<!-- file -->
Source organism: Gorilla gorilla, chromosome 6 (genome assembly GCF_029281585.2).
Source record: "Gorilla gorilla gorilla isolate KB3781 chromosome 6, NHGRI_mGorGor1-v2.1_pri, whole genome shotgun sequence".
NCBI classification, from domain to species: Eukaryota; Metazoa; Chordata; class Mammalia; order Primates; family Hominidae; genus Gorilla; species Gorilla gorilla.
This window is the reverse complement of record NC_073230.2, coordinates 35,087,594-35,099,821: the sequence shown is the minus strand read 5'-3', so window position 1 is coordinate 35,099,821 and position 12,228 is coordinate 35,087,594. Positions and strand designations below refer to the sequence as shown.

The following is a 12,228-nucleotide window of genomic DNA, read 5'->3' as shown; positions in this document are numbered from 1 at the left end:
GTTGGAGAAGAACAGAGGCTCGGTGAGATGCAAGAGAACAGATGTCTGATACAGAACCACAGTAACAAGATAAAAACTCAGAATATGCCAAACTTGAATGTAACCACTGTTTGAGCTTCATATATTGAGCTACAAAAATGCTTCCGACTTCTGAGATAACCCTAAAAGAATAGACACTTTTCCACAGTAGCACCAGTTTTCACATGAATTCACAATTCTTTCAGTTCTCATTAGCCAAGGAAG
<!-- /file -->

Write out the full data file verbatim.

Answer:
Source organism: Gorilla gorilla, chromosome 6 (genome assembly GCF_029281585.2).
Source record: "Gorilla gorilla gorilla isolate KB3781 chromosome 6, NHGRI_mGorGor1-v2.1_pri, whole genome shotgun sequence".
NCBI classification, from domain to species: Eukaryota; Metazoa; Chordata; class Mammalia; order Primates; family Hominidae; genus Gorilla; species Gorilla gorilla.
This window is the reverse complement of record NC_073230.2, coordinates 35,087,594-35,099,821: the sequence shown is the minus strand read 5'-3', so window position 1 is coordinate 35,099,821 and position 12,228 is coordinate 35,087,594. Positions and strand designations below refer to the sequence as shown.

The following is a 12,228-nucleotide window of genomic DNA, read 5'->3' as shown; positions in this document are numbered from 1 at the left end:
GTTGGAGAAGAACAGAGGCTCGGTGAGATGCAAGAGAACAGATGTCTGATACAGAACCACAGTAACAAGATAAAAACTCAGAATATGCCAAACTTGAATGTAACCACTGTTTGAGCTTCATATATTGAGCTACAAAAATGCTTCCGACTTCTGAGATAACCCTAAAAGAATAGACACTTTTCCACAGTAGCACCAGTTTTCACATGAATTCACAATTCTTTCAGTTCTCATTAGCCAAGGAAG